Sacramento stopped mid-song. Several passengers booed. The Zeppelin fan appealed to the guards. “The signs say no tape recorders, no eating. It doesn’t say no bands!” he pointed out.

The security guard (who pocketed the handcuffs when he noticed the camera of an SN&R photographer), explained that music could distract the driver. The rowdy fan was unconvinced. “How the fuck you gonna wreck on the train tracks?” he complained.

Sacramento members Jon Boston, Kevin Ryan and Sohrab Nahreini rock a light-rail train seconds before security stops the show.

Photo By Jill Wagner

“Excuse me.” A female passenger had left her seat and was tapping the other guard on the arm. “Could you move?” she asked in a pushy tone. “I have to get a picture of these guys.” The guard looked surprised but took a step sideways. The members of Sacramento grinned as she snapped their photo with a disposable camera. “That was the best thing I’ve ever seen on the light rail,” she gushed to the band over the guard’s shoulder.

The guards had stopped yelling but showed no signs of backing down. Acknowledging temporary defeat, the band disembarked at the next stop.

“You should have kept playing!” a passenger called after them.

“Yeah, in jail!” Boston yelled back.

Minutes later, Nahreini realized he’d left his folding chair on the train.

There have to be easier ways to get a gig, but the members of Sacramento wouldn’t have it any other way. Weary of the labor inherent in booking and promoting bar gigs, the band has joined the ranks of downtown street acts, like the One Man Band and Fiasco Sideshow, in bringing live performance directly to the people. Their payment is the thrill of spontaneous, anything-can-happen performance and, if they’re lucky, a tip-box full of dollar bills.

During a pre-tour interview conducted earlier that evening at Boston’s warehouse apartment, the band members explained Sacramento’s origins and intentions. Boston and Ryan, lounging on two of the warehouse’s several couches, consumed a succession of Pabst Blue Ribbon beers and tried to reconstruct the history of their friendship. Nahreini, far more reserved, sat on the floor listening and occasionally interjecting. He sipped a single can of beer through the entire interview.

After some debate, Boston and Ryan determined they’d first met in 1996, on the job at a Pizza Hut in Fair Oaks, and had started playing music together almost immediately. Their shared musical lineage included bands like Cody’s Kids, Joe and the Gigolos, Trailer Nation and their current spoof metal band the Pumpkin Seeds (who appeared on 98 Rock’s Sacramento Rocks Vol. 7 compilation).

Every few years, Ryan broached the idea of forming an informal street-corner band with Boston. It was a dream he’d been carrying since he saw Tucson street band Doo Rag play at the Crest Theatre when he was 14. Boston preferred to concentrate on their existing projects, but once he developed tendonitis in his “guitar-riffing arm,” the Pumpkin Seeds were limited to a handful of shows per year.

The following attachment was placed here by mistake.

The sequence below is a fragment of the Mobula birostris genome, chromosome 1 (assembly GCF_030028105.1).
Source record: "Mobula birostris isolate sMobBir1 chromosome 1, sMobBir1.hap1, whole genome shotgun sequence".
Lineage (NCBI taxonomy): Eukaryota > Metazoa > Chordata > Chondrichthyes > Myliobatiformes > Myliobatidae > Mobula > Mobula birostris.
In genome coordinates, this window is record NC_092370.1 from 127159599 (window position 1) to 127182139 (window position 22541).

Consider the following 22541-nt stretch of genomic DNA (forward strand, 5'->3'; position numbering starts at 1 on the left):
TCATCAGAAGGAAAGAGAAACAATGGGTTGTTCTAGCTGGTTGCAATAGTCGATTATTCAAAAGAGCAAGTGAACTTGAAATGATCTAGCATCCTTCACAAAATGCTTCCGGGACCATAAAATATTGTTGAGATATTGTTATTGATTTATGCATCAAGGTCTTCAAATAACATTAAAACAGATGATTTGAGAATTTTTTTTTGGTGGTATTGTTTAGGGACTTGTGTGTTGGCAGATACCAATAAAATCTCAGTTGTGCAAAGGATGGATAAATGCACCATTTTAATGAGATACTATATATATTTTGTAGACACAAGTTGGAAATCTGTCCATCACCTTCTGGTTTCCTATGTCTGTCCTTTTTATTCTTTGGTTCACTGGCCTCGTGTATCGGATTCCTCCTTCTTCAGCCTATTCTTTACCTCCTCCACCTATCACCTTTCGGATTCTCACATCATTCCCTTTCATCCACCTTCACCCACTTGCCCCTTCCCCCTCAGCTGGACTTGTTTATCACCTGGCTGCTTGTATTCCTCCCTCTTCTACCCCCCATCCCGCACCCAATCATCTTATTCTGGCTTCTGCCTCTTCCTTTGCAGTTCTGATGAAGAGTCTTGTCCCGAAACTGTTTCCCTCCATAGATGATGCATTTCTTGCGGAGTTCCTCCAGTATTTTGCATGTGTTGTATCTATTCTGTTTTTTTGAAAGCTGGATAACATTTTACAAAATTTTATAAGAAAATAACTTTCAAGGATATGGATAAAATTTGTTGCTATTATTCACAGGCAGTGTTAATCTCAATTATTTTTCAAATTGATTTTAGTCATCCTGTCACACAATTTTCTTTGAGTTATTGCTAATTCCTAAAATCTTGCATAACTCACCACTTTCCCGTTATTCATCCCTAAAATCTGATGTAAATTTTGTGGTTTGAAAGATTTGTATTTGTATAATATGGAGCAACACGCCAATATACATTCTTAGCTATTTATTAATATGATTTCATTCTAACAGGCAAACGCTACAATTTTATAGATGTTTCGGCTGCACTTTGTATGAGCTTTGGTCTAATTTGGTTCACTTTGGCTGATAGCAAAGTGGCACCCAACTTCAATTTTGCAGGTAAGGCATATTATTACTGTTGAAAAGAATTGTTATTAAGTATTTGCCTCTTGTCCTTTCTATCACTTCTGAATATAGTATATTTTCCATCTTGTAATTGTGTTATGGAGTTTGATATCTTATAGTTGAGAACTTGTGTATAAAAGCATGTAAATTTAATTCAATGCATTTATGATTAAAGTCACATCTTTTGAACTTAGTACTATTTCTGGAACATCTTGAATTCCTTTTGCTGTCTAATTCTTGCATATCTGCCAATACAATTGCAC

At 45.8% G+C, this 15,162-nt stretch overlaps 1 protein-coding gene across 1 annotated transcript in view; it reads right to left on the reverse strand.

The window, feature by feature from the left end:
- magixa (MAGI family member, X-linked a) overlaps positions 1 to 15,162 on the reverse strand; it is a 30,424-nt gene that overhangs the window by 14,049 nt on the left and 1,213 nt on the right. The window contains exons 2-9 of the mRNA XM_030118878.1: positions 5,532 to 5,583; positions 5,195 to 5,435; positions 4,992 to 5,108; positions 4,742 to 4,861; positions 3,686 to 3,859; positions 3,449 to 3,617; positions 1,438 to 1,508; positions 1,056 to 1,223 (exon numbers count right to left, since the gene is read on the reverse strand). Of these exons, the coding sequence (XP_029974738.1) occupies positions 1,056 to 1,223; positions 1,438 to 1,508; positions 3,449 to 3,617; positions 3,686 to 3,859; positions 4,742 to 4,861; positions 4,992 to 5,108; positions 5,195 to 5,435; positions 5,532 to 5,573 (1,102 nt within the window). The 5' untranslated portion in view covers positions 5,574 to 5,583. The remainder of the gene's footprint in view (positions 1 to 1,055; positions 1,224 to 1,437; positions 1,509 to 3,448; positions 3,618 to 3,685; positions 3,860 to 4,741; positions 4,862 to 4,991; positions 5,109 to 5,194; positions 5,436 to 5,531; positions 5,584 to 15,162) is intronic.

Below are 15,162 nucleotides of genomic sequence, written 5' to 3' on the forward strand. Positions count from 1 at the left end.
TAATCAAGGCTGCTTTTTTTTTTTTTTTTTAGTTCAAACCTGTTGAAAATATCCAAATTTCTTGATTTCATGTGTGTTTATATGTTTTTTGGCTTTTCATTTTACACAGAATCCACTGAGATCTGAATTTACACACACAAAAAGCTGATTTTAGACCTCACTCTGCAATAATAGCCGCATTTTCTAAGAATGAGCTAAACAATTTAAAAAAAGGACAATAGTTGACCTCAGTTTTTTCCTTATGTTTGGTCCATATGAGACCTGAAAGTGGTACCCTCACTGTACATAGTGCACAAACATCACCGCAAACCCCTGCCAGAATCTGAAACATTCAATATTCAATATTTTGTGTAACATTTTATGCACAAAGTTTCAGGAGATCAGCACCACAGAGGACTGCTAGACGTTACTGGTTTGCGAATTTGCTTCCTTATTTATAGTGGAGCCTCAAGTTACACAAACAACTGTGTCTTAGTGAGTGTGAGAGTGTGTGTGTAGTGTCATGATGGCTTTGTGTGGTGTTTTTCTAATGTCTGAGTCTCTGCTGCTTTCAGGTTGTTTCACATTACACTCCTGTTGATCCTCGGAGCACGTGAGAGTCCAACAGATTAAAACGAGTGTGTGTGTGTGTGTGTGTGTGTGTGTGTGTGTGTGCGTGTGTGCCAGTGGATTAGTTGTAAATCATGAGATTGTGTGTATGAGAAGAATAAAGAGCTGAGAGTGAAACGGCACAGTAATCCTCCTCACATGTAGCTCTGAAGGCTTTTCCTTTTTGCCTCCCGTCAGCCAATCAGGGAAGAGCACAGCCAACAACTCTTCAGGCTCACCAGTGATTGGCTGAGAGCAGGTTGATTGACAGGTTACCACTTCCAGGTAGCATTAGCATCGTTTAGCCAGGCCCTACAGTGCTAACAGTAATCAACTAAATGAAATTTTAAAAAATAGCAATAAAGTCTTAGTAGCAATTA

Ryan, who also plays bass for grindcore outfit Knife Thru Head, was restless for another project. Once again, he urged Boston to help him form a renegade band that would roam the Sacramento streets playing short, guerrilla rock concerts for the public. Boston could sing to avoid stressing his forearms. Ryan would play guitar. Even better, the informal nature of a renegade band would eliminate many of the problems they’d encountered in other projects.

“I personally don’t like to practice in bands,” Ryan explained, “because then it becomes like a job, like you have to be there. I just like to perform.”

Music by Nahreini. Drums by Tupperware.

Photo By Jill Wagner

“What I wanted to do, along with Kevin, was to have fun in a band,” Boston added. “Not to be sitting there getting all pissed off and calling each other up like, ‘Dude! Why didn’t you come to practice? What are you doing, man?!’ Not to be all pissed because someone’s not helping load the equipment.” Boston gestured to the Tupperware drum set he created for the band. “I wanted to keep it small, homemade.”

The duo agreed on everything but a name for the project. They rejected several possibilities before Boston hit on the idea of naming the band after the city. “I was like,” he lowered his voice to an ominous whisper, “'Sacramento.’” He leaned back on the couch and grinned. “When I said, ‘Sacramento,’ we knew right then.” One month into the project, mutual friend Nahreini joined on drums, and the trio was complete.

For the past six months, Sacramento (the band) has cruised Sacramento (the city) on a series of one-night “tours” once or twice a week. A typical tour begins at the warehouse, where the band drinks beer, writes new songs and runs through that night’s set.

Currently, the band’s sets are 50 percent cover songs, but its original catalog is rapidly expanding. “We’ll write a new song, and we’ll play it that night,” Boston said. “So, when people see me out there with lyrics written on my hand, that’s because we just wrote that song.” By night’s end, the band will have played the new song for an audience five or six times. If it works, it’s added to the set—no practice necessary.

Sacramento’s original music is up-tempo, stripped-down rock ’n’ roll. The bare-bones instrumentation—a necessity for portability—is matched by the band’s simple, anthem-style lyrics. Each song is intentionally accessible, so passersby on the streets can immediately mosh, clap or sing along.